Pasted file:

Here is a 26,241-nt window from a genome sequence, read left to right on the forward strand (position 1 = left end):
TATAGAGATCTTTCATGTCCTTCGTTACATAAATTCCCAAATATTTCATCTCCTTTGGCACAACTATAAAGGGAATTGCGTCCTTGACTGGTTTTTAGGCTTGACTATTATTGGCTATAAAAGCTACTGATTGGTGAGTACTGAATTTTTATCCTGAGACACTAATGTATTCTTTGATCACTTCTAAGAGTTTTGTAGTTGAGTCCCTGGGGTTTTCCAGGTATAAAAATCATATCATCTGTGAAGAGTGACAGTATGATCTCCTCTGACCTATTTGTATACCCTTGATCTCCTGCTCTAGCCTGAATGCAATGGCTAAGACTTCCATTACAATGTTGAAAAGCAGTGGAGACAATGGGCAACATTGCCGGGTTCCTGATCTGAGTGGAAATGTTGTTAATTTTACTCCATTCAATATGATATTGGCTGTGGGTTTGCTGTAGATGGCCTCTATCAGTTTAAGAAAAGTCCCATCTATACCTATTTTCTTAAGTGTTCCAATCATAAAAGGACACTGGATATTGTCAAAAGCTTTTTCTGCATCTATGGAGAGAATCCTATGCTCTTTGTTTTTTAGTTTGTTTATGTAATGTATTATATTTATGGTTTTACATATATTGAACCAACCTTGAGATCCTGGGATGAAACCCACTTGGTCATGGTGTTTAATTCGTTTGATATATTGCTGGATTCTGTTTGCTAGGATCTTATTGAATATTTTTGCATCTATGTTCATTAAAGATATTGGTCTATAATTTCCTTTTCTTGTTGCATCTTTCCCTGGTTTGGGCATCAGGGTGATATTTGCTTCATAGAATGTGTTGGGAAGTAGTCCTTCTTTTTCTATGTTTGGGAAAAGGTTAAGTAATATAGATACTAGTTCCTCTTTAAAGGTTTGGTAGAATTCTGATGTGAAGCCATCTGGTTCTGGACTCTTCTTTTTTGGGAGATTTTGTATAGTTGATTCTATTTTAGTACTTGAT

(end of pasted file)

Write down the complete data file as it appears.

Here is a 26,241-nt window from a genome sequence, read left to right on the forward strand (position 1 = left end):
TATAGAGATCTTTCATGTCCTTCGTTACATAAATTCCCAAATATTTCATCTCCTTTGGCACAACTATAAAGGGAATTGCGTCCTTGACTGGTTTTTAGGCTTGACTATTATTGGCTATAAAAGCTACTGATTGGTGAGTACTGAATTTTTATCCTGAGACACTAATGTATTCTTTGATCACTTCTAAGAGTTTTGTAGTTGAGTCCCTGGGGTTTTCCAGGTATAAAAATCATATCATCTGTGAAGAGTGACAGTATGATCTCCTCTGACCTATTTGTATACCCTTGATCTCCTGCTCTAGCCTGAATGCAATGGCTAAGACTTCCATTACAATGTTGAAAAGCAGTGGAGACAATGGGCAACATTGCCGGGTTCCTGATCTGAGTGGAAATGTTGTTAATTTTACTCCATTCAATATGATATTGGCTGTGGGTTTGCTGTAGATGGCCTCTATCAGTTTAAGAAAAGTCCCATCTATACCTATTTTCTTAAGTGTTCCAATCATAAAAGGACACTGGATATTGTCAAAAGCTTTTTCTGCATCTATGGAGAGAATCCTATGCTCTTTGTTTTTTAGTTTGTTTATGTAATGTATTATATTTATGGTTTTACATATATTGAACCAACCTTGAGATCCTGGGATGAAACCCACTTGGTCATGGTGTTTAATTCGTTTGATATATTGCTGGATTCTGTTTGCTAGGATCTTATTGAATATTTTTGCATCTATGTTCATTAAAGATATTGGTCTATAATTTCCTTTTCTTGTTGCATCTTTCCCTGGTTTGGGCATCAGGGTGATATTTGCTTCATAGAATGTGTTGGGAAGTAGTCCTTCTTTTTCTATGTTTGGGAAAAGGTTAAGTAATATAGATACTAGTTCCTCTTTAAAGGTTTGGTAGAATTCTGATGTGAAGCCATCTGGTTCTGGACTCTTCTTTTTTGGGAGATTTTGTATAGTTGATTCTATTTTAGTACTTGAT